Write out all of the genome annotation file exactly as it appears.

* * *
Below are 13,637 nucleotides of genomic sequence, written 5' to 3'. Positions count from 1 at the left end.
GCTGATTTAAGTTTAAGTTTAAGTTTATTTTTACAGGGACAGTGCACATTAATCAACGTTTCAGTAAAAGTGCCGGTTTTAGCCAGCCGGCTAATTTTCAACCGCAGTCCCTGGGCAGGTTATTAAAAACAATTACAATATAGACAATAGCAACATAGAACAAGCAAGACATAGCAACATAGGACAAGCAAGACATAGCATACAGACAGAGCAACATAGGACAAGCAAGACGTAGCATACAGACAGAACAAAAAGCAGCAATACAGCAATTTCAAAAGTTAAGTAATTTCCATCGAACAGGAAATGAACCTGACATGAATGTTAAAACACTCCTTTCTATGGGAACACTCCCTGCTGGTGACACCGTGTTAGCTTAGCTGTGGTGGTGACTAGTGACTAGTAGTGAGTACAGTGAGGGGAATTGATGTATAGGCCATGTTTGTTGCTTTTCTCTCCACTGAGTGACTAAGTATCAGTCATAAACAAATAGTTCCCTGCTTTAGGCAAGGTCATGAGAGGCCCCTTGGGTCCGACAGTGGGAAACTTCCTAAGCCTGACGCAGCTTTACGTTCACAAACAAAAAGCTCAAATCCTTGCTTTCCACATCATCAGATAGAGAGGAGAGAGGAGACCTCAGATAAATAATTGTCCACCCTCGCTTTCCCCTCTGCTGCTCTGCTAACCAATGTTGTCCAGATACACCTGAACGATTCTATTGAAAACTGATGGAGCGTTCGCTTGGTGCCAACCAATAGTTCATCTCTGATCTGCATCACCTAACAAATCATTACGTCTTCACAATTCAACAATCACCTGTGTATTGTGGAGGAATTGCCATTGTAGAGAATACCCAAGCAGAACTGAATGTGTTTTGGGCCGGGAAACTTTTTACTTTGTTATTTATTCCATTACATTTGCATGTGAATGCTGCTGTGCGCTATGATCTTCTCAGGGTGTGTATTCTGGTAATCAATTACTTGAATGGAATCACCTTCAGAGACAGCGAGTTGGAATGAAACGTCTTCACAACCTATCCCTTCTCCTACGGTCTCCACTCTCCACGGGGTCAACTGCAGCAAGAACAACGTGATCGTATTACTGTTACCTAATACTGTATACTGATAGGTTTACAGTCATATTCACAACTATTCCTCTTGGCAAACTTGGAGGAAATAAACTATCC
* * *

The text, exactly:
Below are 13,637 nucleotides of genomic sequence, written 5' to 3'. Positions count from 1 at the left end.
GCTGATTTAAGTTTAAGTTTAAGTTTATTTTTACAGGGACAGTGCACATTAATCAACGTTTCAGTAAAAGTGCCGGTTTTAGCCAGCCGGCTAATTTTCAACCGCAGTCCCTGGGCAGGTTATTAAAAACAATTACAATATAGACAATAGCAACATAGAACAAGCAAGACATAGCAACATAGGACAAGCAAGACATAGCATACAGACAGAGCAACATAGGACAAGCAAGACGTAGCATACAGACAGAACAAAAAGCAGCAATACAGCAATTTCAAAAGTTAAGTAATTTCCATCGAACAGGAAATGAACCTGACATGAATGTTAAAACACTCCTTTCTATGGGAACACTCCCTGCTGGTGACACCGTGTTAGCTTAGCTGTGGTGGTGACTAGTGACTAGTAGTGAGTACAGTGAGGGGAATTGATGTATAGGCCATGTTTGTTGCTTTTCTCTCCACTGAGTGACTAAGTATCAGTCATAAACAAATAGTTCCCTGCTTTAGGCAAGGTCATGAGAGGCCCCTTGGGTCCGACAGTGGGAAACTTCCTAAGCCTGACGCAGCTTTACGTTCACAAACAAAAAGCTCAAATCCTTGCTTTCCACATCATCAGATAGAGAGGAGAGAGGAGACCTCAGATAAATAATTGTCCACCCTCGCTTTCCCCTCTGCTGCTCTGCTAACCAATGTTGTCCAGATACACCTGAACGATTCTATTGAAAACTGATGGAGCGTTCGCTTGGTGCCAACCAATAGTTCATCTCTGATCTGCATCACCTAACAAATCATTACGTCTTCACAATTCAACAATCACCTGTGTATTGTGGAGGAATTGCCATTGTAGAGAATACCCAAGCAGAACTGAATGTGTTTTGGGCCGGGAAACTTTTTACTTTGTTATTTATTCCATTACATTTGCATGTGAATGCTGCTGTGCGCTATGATCTTCTCAGGGTGTGTATTCTGGTAATCAATTACTTGAATGGAATCACCTTCAGAGACAGCGAGTTGGAATGAAACGTCTTCACAACCTATCCCTTCTCCTACGGTCTCCACTCTCCACGGGGTCAACTGCAGCAAGAACAACGTGATCGTATTACTGTTACCTAATACTGTATACTGATAGGTTTACAGTCATATTCACAACTATTCCTCTTGGCAAACTTGGAGGAAATAAACTATCC